UK Goes Mad With New Opt-In To Porn Policy

censorshipsucksThe conservative government in the UK has announced that all households in the UK will have to officially opt-in to allowing porn by notifying their ISPs of their intention. The Guardian reports:

In the most dramatic step by the government to crack down on the “corroding” influence of pornography on childhood, the prime minister will say that all internet users will be contacted by their service providers and given an “unavoidable choice” on whether to use filters.

The changes will be introduced by the end of next year. As a first step, customers who set up new broadband accounts or switch providers would have to actively disable the filters by the end of this year.

I’ve only been vaguely following these filter attempts by the UK government because, well, we’ve already been there, done that here in Australia. The Labor government spent years trying to introduce a porn filter here and have only just this year given it up as unfeasible. That’s on top of all the freedom of speech and human rights issues it raises.

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But the British are very determined, it seems. The government and pro-censorship forces doing all the standard things:using the spectre of child porn to ban consensual adult porn, ramping up moral panic about the horrors of “extreme pornography” without actually defining what they mean by “extreme”. And of course, letting us know they’re only doing it to protect the children. Won’t somebody think of the children!

The “opt-in to porn model” invites the following questions:

  • Who makes the list of porn to be filtered?
  • Who decides what constitutes “porn”? Who decides what constitutes “extreme porn”? What are the definitions?
  • Is the list public or kept secret?
  • What about LGBT content, sex education, discussions of sex?
  • What about sites that accidentally/wrongly end up on the list? Is there an appeals process?
  • What about the fact that millions of new URLs and gigabytes of adult content are freshly produced every single day?
  • What about the fact that adults may wish to view adult content in houses where there are children?
  • What about the millions of households that have no children?
  • What about the fact that it’s actually the job of parents, not the government, to make decisions about what content is appropriate for their children to see?
  • What about privacy and the right of adults to view porn without having to notify their ISP and the government about it?

That’s just the issues that I can think of off the top of my head. Obviously the UK government doesn’t give a toss about any of those things, so long as the Daily Mail and the pearl clutching prudes are mollified.

Part of me wants to dismiss the whole thing – Australia’s filtering experiment has shown that it’s a ridiculous expensive waste of time and money that ultimately won’t work. How long is it going to take the UK to work this out?

I must admit, I find myself wondering what will happen if ISPs DO ask people if they want porn. People aren’t as nervous about discussing porn use anymore. Will we see a majority of Britons come out in favour of it? And if so, will this change the anti-porn attitude that prevails because politicians think they are representing a “silent majority”?

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4 Replies to “UK Goes Mad With New Opt-In To Porn Policy”

  1. I can’t disagree with a word that you’ve written. Many nails hit on the head here. If this half-arsed scheme ever gets implemented, however, it will affect you. Can you imagine that the idiots will leave MSNAUGHTY.COM off their banned list?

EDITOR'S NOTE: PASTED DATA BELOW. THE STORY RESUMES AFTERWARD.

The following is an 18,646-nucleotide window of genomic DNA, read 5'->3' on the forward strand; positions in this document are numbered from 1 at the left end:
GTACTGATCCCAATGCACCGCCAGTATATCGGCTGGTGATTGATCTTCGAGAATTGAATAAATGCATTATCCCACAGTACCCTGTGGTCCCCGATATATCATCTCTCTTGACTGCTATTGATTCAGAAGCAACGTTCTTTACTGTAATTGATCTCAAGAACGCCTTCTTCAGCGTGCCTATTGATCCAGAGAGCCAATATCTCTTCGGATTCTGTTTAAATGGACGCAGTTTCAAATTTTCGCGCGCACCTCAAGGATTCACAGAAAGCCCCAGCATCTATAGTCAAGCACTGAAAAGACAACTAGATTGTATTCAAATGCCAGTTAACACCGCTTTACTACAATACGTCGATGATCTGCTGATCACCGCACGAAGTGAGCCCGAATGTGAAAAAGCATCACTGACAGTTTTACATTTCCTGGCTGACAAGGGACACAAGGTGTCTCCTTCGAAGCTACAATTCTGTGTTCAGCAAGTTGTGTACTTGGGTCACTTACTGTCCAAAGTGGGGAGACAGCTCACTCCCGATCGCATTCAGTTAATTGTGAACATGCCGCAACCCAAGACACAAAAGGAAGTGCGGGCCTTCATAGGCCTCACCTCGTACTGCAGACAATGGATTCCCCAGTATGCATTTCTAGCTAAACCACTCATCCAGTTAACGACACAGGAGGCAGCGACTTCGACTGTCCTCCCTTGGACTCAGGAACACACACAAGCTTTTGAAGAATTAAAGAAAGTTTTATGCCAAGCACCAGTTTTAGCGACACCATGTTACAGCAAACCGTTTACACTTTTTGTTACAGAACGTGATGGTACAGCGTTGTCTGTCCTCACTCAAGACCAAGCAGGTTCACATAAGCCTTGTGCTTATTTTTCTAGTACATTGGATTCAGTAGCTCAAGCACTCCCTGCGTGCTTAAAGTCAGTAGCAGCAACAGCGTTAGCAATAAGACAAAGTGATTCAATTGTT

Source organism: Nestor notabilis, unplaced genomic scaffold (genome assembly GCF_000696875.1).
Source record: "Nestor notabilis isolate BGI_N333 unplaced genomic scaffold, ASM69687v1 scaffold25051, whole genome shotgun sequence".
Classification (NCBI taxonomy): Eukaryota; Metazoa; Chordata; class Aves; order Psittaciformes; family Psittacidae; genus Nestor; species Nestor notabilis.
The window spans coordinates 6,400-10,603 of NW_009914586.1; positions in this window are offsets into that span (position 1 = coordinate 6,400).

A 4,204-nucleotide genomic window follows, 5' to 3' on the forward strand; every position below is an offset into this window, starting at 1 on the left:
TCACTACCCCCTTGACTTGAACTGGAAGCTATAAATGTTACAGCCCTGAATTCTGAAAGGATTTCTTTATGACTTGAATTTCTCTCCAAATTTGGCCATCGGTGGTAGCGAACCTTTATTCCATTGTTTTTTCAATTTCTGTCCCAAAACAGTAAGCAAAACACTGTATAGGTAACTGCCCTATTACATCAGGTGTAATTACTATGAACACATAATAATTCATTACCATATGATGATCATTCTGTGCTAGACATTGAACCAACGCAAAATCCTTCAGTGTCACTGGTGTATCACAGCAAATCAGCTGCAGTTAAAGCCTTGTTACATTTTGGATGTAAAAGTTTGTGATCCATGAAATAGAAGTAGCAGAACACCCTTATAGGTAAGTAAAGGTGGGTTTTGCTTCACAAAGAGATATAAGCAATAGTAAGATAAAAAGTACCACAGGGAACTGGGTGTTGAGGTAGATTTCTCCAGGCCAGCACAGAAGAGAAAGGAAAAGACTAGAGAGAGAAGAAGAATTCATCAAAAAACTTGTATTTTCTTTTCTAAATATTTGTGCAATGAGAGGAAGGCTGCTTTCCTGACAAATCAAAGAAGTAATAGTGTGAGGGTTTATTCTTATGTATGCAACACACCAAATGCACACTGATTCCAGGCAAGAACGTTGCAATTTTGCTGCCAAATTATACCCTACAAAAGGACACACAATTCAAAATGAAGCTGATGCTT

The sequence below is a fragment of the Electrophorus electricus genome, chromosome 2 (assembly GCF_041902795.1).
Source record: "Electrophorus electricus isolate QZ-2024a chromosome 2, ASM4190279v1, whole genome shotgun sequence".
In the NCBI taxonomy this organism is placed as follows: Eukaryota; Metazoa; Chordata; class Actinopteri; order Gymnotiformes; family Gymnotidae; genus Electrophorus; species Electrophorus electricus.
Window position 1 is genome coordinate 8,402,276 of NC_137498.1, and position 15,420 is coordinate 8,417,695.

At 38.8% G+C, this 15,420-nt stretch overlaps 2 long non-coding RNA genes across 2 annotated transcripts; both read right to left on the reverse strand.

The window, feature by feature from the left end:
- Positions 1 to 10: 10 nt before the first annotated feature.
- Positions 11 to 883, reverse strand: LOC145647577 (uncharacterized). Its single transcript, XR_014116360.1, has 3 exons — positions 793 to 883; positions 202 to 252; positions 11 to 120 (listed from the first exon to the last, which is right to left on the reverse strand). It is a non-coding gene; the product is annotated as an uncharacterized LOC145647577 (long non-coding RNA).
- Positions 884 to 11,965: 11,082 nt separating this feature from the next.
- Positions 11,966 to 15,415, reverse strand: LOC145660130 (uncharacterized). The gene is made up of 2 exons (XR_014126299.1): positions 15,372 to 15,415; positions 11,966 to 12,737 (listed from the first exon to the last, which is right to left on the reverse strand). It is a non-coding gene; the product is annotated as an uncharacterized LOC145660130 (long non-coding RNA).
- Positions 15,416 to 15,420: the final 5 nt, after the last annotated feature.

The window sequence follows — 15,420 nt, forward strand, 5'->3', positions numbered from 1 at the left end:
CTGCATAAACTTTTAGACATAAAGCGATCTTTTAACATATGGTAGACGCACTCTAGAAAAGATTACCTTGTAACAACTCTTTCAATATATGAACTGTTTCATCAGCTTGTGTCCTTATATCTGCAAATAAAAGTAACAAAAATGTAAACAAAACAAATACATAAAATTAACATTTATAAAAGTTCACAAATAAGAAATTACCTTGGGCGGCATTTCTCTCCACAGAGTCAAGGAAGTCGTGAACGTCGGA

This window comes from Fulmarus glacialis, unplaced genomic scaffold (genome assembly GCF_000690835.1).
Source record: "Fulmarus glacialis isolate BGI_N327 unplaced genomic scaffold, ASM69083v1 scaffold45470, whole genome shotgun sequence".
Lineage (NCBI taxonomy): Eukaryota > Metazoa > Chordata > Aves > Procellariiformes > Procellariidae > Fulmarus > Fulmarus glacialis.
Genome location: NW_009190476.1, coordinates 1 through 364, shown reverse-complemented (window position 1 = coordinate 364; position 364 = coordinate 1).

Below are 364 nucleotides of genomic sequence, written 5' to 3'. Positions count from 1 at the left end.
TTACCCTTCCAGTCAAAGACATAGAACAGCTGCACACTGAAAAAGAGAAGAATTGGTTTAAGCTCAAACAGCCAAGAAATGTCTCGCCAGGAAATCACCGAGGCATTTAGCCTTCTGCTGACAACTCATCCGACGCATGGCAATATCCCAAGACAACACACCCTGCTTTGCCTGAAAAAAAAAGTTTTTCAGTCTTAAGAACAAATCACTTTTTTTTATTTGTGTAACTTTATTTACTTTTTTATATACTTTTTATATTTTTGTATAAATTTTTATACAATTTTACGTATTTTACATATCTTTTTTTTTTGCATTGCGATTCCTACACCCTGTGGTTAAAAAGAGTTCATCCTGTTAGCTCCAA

Incidentally, the Daily Mail is RUN BY pearl-clutching prudes of both sexes.

    1. Since it’s very vague as to exactly what they’re banning, it’s hard to say. But if it’s a general filtering of all porn to protect “the children” then msnaughty.com and pretty much all of my sites will be banned. Which naturally sucks – I get a lot of my audience from the UK.
      The thing is, it just won’t work. And I suspect that it’s going to take the UK government a long time to work it out. Took ours 5 long years and a budget deficit for them to finally kill off the sad remains of it. But they were proposing exactly the same thing at the beginning. Once the UK encounters the practical realities of it, the policy will start morphing and changing.

  2. The current Australian situation is kind of awful. While it’s true that Labor claimed they were dropping the whole thing, they did open the door to the misuse of section 313 of the Telecommunications Act. It now seems that any government department can issue blocking requests to ISPs, and ISPs can decide whether they’ll agree with the request or not. No oversight, and no transparency. ASIC was discovered to be the reason several sites, including an online Melbourne University were unreachable on some ISPs. There is no recourse, other than public outrage, if your site happens to be ‘accidentally’ blocked in this way. Add to that the INTERPOL list, and I don’t think the Australian situation is good.

    The public opposition to filtering has pretty much died once Labor officially dropped the policy, so we’re going to be stuck with this no-man’s land ‘solution’ for quite some time.

  3. My expectation is that insofar as it works people will opt out of it at the first sign that things are being blocked, unless the block is deliberately obfuscated to prevent people realising that that is what is happening. So if you get a “page blocked, click here to contact your ISP and get it unblocked” I’d expect 90%+ opt-out the first time they see the page. But if it’s a 404 or host not reachable error, I expect people will not realise there’s a block until media coverage of mis-blocking alerts them to the problem.

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